The horrified pig herders, though, run into the nearby town to explain the loss of the pigs and that it wasn’t their fault.  The leaders of the town show up.  And here’s the kicker.  They see the man, now liberated and healed.  But they don’t care about him.  They do not welcome him, receive him, praise God for his healing, none of that.  What they do care about is the economic loss of a herd of pigs.
            They were afraid of what it was going to cost them to be free.  If it took a whole herd of pigs to free one man from his legion of demons, how much would be demanded of all of Gerasa to be free of their legions?  Jesus is upsetting the system.  He is threatening the economy.  So where the man is free, the nation is content to stay possessed.  Freedom is too expensive.
            So they basically, no doubt politely, request that Jesus go back to where he came from.  He is upsetting the social order, and he is undermining the economic system.  He has to go.
            So Jesus shrugs.  Any people who are more concerned about a herd of pigs than a human being is hopeless.  Any people who would rather stay possessed than be free, is not going to receive Jesus.  So he and his entourage start climbing back into the boat.  The liberated man wants to come too.  But Jesus sends him back to the town as a witness to what God has done for him.  He goes and tells everyone about Jesus.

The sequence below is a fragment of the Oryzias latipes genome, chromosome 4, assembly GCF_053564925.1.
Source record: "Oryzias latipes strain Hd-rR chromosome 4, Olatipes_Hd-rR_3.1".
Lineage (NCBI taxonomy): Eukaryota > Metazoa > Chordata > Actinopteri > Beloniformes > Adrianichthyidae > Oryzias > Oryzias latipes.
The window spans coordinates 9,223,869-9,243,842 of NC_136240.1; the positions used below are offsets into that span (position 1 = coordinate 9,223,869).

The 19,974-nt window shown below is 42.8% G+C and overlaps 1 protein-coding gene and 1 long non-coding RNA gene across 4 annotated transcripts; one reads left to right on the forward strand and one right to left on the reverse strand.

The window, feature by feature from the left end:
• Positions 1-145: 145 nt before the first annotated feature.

By standard measurements, this foray into Gentile territory is a failure.  The whole group has risked life and limb, gone to the trouble and great expense of a voyage across the lake.  Not to mention that they can expect to hear from the pig-owner’s lawyer at any time.  And all they have to show for it is one convert, and an invitation never to return.  The mood on the trip back is probably not very good. 
            What will happen when the Personnel Committee or the Board of Trustees gets wind of this debacle?  Well, Jesus’ “Board of Trustees” is that group of wealthy women Luke tells us about earlier in the chapter.  And the thing about this group is that every one of them can relate personally to that demoniac on the beach whom Jesus saves.  And everyone in Jesus’ entourage would acutely understand the significance of casting out a demon named “Legion.”  Because that is what they all hoped and prayed would happen to their own country.